Richard Meier comments: “We asked ourselves, can formal ideas and the philosophy of lightness and transparency, the interplay of natural light and shadow with forms and spaces, be reinterpreted in the precise opposite – white being all colors and black the absence of color? Our perspective continues to evolve, but our intuition and intention remain the same – to make architecture that evokes passion and emotion, lifts the spirit, and is executed perfectly. “Having the opportunity to work with Sheldon Solow and his team on this project has enabled us to continue our contribution to the urban fabric of New York City. The singular form of 685 First Avenue is borne of a desire to create an iconic building unique to Midtown Manhattan. With advanced technologies and building materials, we seek an innovative and timeless design that adds to the history and roster of Manhattan’s landmark buildings. The architecture will be finely crafted, precise, elegant and striking. It is very meaningful to me personally to work in New York City, and to give something enduring to the city I call home,” Meier continues. Window bays and modules are maximized in size to full floor-to-floor heights, altogether eliminating any horizontal or vertical shadow panels. Each module is subdivided further proportionally and geometrically into a system of operable window panels, joints and reveals, and mullion profiles that keep the façade open and elegant. The black glass unifies the façade, provides privacy for residents, and modulates the reflections of the context.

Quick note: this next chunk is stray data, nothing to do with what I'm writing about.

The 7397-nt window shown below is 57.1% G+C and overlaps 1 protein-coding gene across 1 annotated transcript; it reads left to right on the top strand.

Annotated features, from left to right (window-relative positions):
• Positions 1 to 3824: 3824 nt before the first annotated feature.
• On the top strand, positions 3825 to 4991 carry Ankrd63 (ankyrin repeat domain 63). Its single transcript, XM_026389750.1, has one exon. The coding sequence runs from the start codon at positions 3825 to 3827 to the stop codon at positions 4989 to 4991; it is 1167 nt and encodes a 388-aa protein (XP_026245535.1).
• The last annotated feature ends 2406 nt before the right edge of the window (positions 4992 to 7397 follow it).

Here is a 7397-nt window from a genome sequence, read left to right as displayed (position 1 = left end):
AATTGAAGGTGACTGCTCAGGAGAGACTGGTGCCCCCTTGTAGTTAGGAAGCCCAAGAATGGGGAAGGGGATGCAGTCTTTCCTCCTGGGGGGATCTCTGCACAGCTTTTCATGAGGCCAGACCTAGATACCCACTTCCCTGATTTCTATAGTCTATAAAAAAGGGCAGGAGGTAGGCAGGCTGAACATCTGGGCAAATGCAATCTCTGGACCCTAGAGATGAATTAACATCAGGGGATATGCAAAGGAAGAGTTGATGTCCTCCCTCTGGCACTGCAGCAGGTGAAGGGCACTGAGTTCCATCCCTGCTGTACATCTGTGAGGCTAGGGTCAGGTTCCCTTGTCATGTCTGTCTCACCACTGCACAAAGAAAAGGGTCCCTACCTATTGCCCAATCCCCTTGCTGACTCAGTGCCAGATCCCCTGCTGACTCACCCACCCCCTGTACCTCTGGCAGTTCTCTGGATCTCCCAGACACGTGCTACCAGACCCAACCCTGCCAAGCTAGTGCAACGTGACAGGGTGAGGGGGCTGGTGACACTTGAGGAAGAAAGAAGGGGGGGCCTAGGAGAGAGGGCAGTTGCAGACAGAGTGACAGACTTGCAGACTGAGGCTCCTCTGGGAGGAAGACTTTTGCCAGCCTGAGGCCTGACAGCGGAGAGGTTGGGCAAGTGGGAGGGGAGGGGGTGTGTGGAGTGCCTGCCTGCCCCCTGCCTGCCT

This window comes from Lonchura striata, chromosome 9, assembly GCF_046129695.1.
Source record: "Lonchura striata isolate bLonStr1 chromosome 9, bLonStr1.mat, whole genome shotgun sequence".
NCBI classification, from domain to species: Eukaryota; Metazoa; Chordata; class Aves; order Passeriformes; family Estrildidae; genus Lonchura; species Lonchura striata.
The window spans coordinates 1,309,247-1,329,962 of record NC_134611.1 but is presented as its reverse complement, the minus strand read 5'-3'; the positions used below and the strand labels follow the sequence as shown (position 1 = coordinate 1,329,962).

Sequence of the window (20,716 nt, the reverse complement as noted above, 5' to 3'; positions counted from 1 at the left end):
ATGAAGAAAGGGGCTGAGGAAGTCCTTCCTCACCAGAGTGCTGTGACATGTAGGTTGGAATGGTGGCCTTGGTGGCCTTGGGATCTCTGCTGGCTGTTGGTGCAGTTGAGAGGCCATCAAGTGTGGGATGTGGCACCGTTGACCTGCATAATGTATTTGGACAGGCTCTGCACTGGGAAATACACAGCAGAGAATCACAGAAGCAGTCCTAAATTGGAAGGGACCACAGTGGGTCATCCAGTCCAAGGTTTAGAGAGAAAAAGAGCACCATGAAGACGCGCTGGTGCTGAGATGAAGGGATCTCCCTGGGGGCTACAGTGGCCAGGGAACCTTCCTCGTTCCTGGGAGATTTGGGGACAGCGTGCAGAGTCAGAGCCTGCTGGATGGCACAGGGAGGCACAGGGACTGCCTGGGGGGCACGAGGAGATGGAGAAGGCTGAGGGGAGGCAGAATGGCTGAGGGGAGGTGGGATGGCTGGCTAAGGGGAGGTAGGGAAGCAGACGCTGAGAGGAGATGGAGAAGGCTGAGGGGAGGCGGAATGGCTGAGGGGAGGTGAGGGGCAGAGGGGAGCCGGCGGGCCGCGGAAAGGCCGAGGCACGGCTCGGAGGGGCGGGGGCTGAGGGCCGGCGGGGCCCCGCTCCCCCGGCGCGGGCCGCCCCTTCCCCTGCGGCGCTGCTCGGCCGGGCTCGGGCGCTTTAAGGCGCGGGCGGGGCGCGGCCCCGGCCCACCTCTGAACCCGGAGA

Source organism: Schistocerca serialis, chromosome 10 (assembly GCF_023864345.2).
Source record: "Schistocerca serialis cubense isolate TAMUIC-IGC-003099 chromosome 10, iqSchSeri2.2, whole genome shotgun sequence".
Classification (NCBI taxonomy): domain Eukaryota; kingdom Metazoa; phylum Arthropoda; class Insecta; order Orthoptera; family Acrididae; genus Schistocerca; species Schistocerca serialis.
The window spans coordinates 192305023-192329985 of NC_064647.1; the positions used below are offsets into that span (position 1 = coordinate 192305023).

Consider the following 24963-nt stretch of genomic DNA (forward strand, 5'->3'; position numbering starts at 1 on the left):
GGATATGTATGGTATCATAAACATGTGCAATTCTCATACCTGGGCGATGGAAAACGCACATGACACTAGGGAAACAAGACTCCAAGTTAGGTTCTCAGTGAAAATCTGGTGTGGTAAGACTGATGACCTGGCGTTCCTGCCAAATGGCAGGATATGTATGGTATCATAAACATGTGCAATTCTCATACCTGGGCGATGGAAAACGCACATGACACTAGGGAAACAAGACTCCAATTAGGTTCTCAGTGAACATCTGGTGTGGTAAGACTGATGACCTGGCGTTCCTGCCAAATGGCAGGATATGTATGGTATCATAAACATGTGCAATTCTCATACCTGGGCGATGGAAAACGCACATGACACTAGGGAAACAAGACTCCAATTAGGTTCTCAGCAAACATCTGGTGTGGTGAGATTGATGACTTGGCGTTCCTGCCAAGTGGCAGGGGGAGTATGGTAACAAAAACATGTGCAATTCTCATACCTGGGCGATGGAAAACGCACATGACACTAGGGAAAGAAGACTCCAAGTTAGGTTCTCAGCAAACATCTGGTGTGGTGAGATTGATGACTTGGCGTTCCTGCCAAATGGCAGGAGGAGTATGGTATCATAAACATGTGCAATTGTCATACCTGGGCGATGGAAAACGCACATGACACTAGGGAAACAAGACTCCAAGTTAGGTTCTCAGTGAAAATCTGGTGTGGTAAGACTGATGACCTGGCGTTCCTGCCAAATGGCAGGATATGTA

Sheldon Solow, developer of 685 First Avenue, comments: “I have known Richard for a long time and have always admired his work. I was thrilled when he agreed to lend his inimitable sensibility to this project. Richard and his team have truly created an inspired design that marries the streamlined look of the black glass with the interior brightness and transparency of a trademark Meier masterpiece. The result will be both a dramatic addition to the East River skyline and a fantastic place to live.” Sheldon Solow has been a leader in New York City real estate since the 1970’s. His firm’s portfolio includes the Solow Building, a signature 50-story, 1.5 million square foot, black glass office tower at 9 West 57th Street, designed by SOM partner Gordon Bunshaft; as well as residential developments: One and Two Sutton Place North; One East River Place at 525 East 72nd Street; 265 East 66th Street, and the 10 Solow Townhouses designed by Eli Attia, also along East 66th Street. 685 First Avenue is the first building of a larger East River Development Plan approved by the City of New York in 2008 that allowed for creation of a new 9.7-acre mixed- use development with residences, commercial and public open space on a long-abandoned site in Manhattan long the East River. 685 First Avenue will join 18 Richard Meier & Partners Architects designs for sites in New York City, including the iconic Perry Street & Charles Street Condominiums, the Westbeth Artists’ Housing in the West Village, the Aye Simon Reading Room at the Guggenheim Museum, and proposed but unbuilt plans for the World Trade Center and Madison Square Garden Site Redevelopment.